Early rising or early morning waking is when a little one repeatedly wakes for the day earlier than 6a.m.
Parents often say ‘my child’s just an early riser’ but this doesn’t have to be the way! We can get your little one sleeping soundly to at least 6a.m consistently, we just need to figure out the cause of the early mornings and address it.
The number one reason for early rising is over tiredness.
When a parent tells me their child is waking really early every day, I immediately investigate 3 things;
- Whether or not they are getting enough daytime sleep
- If they’re awake for too long between sleeps
- If bedtime is regularly too late.
Most of the time one or more of those things is the cause of the early starts.
It may sound strange and certainly counter-intuitive because you’d think a tired child would sleep in, right?
Nope, being over tired actually leads to shorter and less restful periods of sleep and this is why it catches so many people out. The idea of ‘wearing a child out’ or keeping them awake in the day so they will sleep at night is actually the worst thing you can do.
So the first step to resolving early morning wake ups is to have a look at your child’s schedule.
- How much daytime sleep did they ought to be getting?
- What’s the maximum amount of time they should be awake for between sleeps
- and are they getting to bed at a consistent and sensible time each night?
Fixing this up could resolve the early waking within a week or two.
Other top tips for helping to reduce early rising include; blackout blinds, sleep-wake triggers and how you respond.
Blackout blinds are great because it’s important to block out ALL of the natural light from your little one’s room. Any form of daylight is known as ‘blue light’ and, just like screens, it affects the production of melatonin, the sleepy hormone. In other words, it fools us into thinking it’s time to be awake. If you or your child need some light in the room, go for a very dim red or amber night light but keep the natural light out when it’s sleep time.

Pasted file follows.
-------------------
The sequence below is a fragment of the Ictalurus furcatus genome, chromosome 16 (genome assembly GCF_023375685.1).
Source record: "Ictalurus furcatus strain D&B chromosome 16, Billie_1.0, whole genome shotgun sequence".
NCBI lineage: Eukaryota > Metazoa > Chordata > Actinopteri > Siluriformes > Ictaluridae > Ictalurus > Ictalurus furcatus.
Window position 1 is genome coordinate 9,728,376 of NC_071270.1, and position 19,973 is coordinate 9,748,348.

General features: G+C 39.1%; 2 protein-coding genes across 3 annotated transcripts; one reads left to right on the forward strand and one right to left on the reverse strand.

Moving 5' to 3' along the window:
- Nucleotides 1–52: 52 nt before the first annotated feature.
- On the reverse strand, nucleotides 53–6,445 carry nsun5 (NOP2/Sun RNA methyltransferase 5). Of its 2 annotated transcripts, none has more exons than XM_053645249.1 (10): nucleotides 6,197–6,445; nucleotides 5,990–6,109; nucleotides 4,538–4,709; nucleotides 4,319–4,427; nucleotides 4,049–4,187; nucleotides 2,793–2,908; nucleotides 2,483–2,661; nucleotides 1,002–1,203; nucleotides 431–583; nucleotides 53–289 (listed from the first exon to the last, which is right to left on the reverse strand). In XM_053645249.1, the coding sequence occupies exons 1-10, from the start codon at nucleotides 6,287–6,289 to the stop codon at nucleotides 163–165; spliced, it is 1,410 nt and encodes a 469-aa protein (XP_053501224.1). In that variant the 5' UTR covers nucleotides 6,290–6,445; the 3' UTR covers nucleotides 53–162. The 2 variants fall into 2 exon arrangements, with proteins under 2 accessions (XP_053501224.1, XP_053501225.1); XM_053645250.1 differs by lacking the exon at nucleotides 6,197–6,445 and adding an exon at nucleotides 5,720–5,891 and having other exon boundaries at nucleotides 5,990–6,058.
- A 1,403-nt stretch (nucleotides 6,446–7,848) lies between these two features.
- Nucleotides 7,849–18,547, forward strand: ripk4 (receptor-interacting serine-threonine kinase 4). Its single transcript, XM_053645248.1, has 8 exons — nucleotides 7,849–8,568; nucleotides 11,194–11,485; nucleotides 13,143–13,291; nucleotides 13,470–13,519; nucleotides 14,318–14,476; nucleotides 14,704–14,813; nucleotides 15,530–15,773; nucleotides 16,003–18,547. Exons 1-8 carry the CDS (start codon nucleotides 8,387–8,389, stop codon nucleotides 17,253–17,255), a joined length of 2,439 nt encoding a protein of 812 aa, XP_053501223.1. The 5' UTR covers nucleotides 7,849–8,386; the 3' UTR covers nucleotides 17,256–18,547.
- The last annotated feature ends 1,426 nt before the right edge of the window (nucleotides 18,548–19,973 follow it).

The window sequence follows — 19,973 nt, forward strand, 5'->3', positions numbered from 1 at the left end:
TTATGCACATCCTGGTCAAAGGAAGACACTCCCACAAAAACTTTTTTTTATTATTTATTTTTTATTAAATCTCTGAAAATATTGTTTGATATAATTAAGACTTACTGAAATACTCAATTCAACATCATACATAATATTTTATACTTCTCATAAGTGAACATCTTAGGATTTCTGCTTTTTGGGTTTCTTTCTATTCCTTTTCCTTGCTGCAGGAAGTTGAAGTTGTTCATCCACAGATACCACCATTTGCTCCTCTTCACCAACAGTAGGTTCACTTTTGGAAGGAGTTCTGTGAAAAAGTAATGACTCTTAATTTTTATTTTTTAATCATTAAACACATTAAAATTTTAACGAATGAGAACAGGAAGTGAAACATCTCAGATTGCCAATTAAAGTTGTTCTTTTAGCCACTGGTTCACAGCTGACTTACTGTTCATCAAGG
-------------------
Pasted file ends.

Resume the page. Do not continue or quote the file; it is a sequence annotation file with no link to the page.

A sleep-wake clock or trigger is fantastic for teaching little ones when it is time to be asleep and when it is okay to wake up for the day. From around 20 months of age, a child can understand a simple trigger. Personally, I love the KidsSleep clocks which have a little character on them who is clearly tucked up in bed at night or up in the sunshine when it’s daytime – Having the picture to give the child a visual cue is great and it’s easier to understand than trying to teach them that certain shapes or colours mean sleep or wake time. A simple light timer is okay too. When the light is off, it’s sleep time. When the light turns on, it’s okay to wake up.
The last key to managing an early riser is to have a consistent response to each and any waking in the night and to maintain this response until at least 6a.m when it is okay to wake for the day. If you allow your little one to continually start the day really early, this will become ingrained in their body clock and a habit. We want to show them that it’s still night time and not yet time to be up.
I’ll tell you now, when a little one is waking regularly at around 5a.m due to over tiredness, it is unlikely that he or she will actually go back to sleep, they’re usually wired, but nevertheless you need to keep going with your nighttime response until 6a.m whilst working on the other things to overcome the over tiredness.
So a quick recap;
Establish where the over tiredness is coming from and begin working on replenishing your little one’s sleep tank. Prepare the room with blackout blinds, a night light if needed and a sleep wake trigger like a clock or a light on timer and know how you are going to respond consistently to any wakings that happen before 6a.m.
Early rising can take a little time to resolve so be patient and persistent and really consistent with your little one’s overall sleep amounts to overcome this as smoothly as possible.
If you’ve found this helpful, please share it with a friend who might benefit from it too, we want to help as many tired families as possible.
Be happy, be healthy and I’ll see you next time!
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